When I think of Ernest Hemingway, I think of an economy of prose bordering on the miserly. He certainly was not one to waste words, most likely because of his training and background as a reporter. And while he seemed fond of topics including war, fishing, war, hunting, war, drinking, war, screwing and war, the man could write about food.
“As I ate the oysters with their strong taste of the sea and their faint metallic taste that the cold white wine washed away, leaving only the sea taste and the succulent texture, and as I drank their cold liquid from each shell and washed it down with the crisp taste of the wine, I lost the empty feeling and began to be happy and to make plans.”
Ernest Hemingway, A Moveable Feast
While I first read A Moveable Feast ages ago, I just recently noticed this passage, and boy am I impressed. I’m there with him, chasing those briny oysters with a dry white wine. But it’s not just food talk. This combination seems to lift his character (most likely Hemingway himself) above the cold, rainy day and remind him there’s something better beyond it. Sometimes the perfect food, beverage or combination of the two can transport you this way, so that you move beyond mere sustenance into, what, optimism? Yeah, I think so.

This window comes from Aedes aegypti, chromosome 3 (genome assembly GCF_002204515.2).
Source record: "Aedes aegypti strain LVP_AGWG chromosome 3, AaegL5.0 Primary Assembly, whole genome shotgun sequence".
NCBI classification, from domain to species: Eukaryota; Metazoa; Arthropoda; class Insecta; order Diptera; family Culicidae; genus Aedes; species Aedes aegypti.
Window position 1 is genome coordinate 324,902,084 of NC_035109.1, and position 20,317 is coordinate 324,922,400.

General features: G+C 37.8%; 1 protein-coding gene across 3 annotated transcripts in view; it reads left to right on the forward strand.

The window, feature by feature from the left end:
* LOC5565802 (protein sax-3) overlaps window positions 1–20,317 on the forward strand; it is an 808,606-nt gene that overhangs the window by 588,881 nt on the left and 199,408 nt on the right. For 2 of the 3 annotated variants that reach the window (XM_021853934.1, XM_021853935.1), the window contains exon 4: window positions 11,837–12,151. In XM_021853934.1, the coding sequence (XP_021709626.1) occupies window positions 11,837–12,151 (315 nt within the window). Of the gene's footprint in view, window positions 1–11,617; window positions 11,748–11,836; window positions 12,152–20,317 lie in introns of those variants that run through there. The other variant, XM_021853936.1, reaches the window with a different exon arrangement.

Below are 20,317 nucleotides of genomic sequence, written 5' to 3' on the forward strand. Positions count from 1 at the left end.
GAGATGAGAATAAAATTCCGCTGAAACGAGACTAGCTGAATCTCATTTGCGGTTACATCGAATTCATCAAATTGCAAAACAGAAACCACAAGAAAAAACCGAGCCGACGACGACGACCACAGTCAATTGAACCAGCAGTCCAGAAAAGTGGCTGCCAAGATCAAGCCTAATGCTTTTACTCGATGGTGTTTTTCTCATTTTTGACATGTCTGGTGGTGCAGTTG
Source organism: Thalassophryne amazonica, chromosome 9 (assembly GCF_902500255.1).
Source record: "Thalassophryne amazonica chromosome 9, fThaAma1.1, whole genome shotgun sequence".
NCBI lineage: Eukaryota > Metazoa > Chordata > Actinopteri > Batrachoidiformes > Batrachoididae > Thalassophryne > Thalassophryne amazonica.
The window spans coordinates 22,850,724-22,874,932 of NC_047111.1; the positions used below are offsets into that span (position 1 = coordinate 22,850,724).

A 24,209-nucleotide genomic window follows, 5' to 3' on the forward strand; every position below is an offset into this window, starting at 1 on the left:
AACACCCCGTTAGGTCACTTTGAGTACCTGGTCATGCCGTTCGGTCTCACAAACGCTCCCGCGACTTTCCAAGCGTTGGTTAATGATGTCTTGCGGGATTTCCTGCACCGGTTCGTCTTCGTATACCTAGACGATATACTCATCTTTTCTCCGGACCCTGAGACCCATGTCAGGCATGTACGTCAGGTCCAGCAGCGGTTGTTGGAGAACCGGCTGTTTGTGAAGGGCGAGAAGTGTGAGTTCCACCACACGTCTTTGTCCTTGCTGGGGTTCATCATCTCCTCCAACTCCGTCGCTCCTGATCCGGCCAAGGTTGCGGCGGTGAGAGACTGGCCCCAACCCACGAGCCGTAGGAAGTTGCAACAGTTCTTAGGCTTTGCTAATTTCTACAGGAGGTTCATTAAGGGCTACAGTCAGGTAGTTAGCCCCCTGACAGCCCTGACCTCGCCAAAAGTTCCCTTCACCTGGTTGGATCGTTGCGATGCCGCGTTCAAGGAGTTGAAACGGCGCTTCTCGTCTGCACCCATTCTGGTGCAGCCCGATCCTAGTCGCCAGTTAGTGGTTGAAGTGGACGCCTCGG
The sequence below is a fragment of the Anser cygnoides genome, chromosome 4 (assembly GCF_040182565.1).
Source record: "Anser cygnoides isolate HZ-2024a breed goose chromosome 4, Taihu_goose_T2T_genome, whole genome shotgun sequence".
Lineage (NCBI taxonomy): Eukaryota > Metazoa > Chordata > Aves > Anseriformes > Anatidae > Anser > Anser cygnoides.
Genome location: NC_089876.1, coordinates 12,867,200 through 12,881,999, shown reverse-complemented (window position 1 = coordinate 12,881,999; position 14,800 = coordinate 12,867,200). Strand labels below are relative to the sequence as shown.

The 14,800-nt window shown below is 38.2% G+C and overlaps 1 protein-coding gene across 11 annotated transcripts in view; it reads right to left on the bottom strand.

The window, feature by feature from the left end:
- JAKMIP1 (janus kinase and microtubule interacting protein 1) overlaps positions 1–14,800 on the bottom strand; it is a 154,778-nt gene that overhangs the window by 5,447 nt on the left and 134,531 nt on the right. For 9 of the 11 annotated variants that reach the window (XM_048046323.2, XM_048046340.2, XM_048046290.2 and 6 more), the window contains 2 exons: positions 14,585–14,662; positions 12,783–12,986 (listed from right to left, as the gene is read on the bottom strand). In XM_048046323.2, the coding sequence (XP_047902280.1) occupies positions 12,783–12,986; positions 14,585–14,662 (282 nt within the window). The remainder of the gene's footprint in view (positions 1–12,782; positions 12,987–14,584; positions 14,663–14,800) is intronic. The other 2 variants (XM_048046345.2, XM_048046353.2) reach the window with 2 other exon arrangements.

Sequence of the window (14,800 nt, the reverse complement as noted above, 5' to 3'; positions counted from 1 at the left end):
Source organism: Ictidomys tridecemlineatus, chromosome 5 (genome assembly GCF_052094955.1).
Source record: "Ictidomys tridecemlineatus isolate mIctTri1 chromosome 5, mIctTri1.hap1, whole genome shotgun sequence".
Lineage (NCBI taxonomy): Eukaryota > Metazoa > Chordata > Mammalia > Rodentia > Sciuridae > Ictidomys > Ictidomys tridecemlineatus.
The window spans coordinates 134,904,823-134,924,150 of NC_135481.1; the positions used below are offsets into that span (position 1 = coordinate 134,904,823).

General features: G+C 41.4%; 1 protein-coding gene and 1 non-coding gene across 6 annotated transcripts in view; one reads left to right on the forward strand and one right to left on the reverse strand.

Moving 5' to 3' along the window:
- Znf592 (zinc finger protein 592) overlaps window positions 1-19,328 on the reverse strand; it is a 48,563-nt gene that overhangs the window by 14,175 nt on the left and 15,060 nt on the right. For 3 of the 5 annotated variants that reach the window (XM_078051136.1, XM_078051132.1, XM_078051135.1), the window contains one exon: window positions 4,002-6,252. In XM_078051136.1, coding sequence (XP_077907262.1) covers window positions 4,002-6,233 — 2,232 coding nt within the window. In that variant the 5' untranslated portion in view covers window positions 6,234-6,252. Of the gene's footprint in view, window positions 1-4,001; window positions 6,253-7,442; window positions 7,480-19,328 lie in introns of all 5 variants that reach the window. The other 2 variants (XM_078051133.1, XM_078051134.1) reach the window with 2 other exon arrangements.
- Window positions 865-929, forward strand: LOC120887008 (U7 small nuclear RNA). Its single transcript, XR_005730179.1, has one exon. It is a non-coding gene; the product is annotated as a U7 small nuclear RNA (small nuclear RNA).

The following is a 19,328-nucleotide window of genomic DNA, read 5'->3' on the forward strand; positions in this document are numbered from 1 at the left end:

I don’t believe he’s talking about depression-inspired gorging. After all, do those who eat this way ever actually TASTE the food they’re gorging on? And do they feel happy afterward? If they did, I’m sure there would be at least a dozen bestsellers written on it. “Eat Your Way Out of Depression.” “Pigging Out for Dummies.” “I Gorged My Way to Happiness and So Can YOU!”
Maybe this would be an instructive exercise to try next time I’m down, to find a great food and a great wine to pair with it, then set the table with linen (no paper napkins allowed!), pour the wine and eat and drink slowly, deliberately and with attention to detail. Even if it doesn’t actually lift me from the funk, it would give me something to blog about. And maybe that’s all I really need—something to get me outside of myself. I’d say that’s worth a few calories.